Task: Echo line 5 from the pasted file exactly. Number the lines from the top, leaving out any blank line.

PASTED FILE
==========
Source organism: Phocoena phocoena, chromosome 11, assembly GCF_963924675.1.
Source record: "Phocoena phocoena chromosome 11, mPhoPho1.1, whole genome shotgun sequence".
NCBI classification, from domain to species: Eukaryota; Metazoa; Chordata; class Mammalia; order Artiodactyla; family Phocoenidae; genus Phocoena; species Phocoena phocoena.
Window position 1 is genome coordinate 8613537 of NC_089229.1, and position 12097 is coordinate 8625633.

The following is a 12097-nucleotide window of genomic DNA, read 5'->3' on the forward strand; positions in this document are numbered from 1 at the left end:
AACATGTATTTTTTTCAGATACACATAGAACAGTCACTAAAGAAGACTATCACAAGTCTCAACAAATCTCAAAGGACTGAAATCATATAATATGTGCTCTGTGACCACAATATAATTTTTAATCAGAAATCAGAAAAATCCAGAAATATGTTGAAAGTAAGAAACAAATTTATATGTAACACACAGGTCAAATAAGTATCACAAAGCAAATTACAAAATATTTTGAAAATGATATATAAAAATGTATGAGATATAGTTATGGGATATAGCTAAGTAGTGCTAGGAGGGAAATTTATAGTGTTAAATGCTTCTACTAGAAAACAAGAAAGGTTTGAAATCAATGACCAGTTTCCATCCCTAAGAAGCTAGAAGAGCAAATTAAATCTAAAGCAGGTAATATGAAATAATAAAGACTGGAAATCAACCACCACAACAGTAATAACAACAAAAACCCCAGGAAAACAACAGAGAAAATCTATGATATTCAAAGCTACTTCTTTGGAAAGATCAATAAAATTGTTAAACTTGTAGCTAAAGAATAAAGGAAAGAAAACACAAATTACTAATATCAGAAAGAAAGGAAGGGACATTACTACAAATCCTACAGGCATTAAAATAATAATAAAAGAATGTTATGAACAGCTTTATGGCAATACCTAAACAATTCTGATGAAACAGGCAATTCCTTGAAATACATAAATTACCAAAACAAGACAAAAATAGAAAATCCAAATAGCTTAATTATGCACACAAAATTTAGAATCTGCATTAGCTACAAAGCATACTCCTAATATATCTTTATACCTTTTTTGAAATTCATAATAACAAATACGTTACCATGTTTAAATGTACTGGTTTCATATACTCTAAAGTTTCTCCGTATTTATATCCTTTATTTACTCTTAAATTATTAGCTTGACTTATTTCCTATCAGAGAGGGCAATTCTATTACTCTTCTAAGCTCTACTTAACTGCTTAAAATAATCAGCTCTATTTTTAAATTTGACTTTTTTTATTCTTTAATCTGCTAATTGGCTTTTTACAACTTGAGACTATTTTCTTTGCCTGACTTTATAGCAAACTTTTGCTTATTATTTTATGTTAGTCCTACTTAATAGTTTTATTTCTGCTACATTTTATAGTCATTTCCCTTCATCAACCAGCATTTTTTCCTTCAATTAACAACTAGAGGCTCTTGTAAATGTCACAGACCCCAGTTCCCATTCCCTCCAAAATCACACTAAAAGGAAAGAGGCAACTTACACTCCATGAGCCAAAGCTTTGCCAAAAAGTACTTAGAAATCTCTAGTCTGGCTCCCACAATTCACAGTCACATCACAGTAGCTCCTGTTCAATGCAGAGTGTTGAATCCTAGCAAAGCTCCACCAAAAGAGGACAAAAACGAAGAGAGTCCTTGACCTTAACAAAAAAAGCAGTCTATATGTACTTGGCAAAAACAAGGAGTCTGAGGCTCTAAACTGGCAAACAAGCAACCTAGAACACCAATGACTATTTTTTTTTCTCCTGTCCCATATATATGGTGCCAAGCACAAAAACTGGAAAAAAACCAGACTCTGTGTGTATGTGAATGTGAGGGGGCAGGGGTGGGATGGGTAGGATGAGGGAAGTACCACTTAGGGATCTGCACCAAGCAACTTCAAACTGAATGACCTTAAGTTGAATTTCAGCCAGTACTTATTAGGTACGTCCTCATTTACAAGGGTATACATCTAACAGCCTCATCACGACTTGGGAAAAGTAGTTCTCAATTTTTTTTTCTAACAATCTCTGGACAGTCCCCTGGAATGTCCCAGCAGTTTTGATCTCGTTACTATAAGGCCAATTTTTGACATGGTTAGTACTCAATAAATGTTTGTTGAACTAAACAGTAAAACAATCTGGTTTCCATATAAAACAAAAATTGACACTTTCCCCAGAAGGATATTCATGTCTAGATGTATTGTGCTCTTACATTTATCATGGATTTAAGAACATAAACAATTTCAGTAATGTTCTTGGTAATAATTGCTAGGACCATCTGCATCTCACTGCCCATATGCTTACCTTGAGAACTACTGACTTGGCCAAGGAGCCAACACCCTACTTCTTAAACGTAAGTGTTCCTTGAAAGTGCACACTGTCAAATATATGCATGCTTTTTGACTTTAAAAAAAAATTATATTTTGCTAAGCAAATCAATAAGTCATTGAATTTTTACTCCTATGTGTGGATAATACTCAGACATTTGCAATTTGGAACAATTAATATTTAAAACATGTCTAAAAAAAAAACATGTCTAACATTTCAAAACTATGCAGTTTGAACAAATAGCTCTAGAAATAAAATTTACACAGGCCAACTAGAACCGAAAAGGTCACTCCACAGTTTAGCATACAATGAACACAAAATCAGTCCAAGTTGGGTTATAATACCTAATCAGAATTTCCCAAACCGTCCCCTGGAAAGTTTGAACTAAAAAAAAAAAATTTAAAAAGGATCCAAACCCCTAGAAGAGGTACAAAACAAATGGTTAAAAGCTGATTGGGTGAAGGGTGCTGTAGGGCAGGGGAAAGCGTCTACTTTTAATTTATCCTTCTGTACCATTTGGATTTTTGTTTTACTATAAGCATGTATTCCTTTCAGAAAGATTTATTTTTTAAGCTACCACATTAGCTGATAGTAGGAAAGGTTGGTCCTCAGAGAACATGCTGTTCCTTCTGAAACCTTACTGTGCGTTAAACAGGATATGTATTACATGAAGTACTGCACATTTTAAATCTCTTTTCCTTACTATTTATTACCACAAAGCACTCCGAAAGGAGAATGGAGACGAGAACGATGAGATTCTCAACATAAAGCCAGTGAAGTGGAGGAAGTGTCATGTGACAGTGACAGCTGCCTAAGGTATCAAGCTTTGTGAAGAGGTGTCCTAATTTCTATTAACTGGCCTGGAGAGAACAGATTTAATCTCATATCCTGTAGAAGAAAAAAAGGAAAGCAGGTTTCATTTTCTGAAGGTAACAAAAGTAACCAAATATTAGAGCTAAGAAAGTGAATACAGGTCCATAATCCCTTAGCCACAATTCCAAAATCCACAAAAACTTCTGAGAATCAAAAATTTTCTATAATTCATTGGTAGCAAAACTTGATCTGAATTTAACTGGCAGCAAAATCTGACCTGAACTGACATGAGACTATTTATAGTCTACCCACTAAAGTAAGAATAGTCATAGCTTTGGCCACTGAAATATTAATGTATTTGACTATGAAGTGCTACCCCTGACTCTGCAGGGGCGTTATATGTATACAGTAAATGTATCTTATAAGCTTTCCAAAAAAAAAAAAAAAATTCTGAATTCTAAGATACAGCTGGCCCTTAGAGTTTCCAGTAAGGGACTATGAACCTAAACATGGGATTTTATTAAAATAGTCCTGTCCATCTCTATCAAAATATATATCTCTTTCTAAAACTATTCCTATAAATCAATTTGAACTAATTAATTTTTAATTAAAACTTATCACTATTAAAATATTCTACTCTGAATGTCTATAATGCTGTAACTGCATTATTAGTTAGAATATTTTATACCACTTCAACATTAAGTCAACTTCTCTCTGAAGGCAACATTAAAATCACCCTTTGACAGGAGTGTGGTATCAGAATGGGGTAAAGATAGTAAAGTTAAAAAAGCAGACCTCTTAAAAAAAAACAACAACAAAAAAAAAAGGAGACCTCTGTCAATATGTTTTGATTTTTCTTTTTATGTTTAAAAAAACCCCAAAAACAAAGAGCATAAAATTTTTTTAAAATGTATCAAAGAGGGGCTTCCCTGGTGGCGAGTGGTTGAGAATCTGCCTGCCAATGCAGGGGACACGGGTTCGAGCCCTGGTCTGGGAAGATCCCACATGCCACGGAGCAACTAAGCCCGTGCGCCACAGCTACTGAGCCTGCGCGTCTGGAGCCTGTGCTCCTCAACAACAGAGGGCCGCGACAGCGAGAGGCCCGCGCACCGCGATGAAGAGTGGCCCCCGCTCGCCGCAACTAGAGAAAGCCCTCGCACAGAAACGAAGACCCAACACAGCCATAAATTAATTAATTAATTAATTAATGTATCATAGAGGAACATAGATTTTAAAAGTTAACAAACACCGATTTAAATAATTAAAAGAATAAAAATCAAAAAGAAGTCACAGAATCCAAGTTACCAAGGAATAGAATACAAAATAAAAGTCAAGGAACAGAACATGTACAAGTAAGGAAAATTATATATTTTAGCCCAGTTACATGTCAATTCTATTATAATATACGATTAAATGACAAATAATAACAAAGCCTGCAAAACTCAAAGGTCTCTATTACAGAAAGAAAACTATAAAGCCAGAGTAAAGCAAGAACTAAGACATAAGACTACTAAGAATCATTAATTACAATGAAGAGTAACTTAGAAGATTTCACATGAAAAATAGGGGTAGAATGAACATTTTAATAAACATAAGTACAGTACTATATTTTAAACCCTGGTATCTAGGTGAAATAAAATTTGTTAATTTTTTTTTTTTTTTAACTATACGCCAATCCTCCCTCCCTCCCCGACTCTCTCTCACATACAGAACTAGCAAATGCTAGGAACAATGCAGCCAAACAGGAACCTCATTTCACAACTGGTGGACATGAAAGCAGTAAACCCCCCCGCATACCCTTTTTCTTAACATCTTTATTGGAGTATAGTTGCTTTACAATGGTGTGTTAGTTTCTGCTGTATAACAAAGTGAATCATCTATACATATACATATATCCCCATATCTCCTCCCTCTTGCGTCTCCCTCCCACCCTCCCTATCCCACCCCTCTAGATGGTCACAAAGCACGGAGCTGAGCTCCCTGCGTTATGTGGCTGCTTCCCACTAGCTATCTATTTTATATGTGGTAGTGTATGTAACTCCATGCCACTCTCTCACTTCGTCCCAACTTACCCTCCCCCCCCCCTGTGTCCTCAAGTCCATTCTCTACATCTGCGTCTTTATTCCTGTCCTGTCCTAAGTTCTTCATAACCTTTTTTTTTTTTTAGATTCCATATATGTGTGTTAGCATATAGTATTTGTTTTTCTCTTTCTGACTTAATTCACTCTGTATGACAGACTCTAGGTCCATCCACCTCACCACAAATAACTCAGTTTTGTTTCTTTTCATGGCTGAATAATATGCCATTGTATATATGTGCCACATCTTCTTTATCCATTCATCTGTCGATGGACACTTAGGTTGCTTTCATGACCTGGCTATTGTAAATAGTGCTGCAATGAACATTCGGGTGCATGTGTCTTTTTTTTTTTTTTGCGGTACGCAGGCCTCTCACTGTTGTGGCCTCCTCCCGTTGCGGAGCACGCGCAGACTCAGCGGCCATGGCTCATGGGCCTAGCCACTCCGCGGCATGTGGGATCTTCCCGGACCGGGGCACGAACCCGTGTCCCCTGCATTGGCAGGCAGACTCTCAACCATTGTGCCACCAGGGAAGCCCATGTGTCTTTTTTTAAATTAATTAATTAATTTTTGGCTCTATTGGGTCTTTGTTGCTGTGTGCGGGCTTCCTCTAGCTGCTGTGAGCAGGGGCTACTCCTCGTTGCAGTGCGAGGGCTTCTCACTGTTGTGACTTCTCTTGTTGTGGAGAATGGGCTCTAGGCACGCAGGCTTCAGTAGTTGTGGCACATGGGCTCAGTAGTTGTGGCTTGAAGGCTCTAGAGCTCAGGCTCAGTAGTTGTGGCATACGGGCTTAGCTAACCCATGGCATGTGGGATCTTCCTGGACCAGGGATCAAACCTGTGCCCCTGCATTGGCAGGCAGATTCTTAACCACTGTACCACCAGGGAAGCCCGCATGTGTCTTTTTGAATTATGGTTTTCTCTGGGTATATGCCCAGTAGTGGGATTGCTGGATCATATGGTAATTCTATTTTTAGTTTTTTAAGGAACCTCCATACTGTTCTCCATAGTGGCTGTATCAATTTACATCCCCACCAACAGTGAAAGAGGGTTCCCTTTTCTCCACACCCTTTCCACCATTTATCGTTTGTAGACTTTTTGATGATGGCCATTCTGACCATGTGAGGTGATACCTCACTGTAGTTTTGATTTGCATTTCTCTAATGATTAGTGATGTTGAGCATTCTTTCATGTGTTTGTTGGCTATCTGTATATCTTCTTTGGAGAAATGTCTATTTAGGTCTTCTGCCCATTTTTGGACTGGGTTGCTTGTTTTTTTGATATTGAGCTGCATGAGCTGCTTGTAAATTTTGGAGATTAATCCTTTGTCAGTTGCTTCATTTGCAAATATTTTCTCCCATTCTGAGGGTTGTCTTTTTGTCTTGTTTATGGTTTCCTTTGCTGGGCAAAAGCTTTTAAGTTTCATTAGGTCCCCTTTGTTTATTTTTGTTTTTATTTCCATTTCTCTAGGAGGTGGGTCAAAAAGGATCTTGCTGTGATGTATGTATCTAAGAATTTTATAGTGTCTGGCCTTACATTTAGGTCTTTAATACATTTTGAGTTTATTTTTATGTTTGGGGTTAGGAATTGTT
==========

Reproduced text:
The following is a 12097-nucleotide window of genomic DNA, read 5'->3' on the forward strand; positions in this document are numbered from 1 at the left end: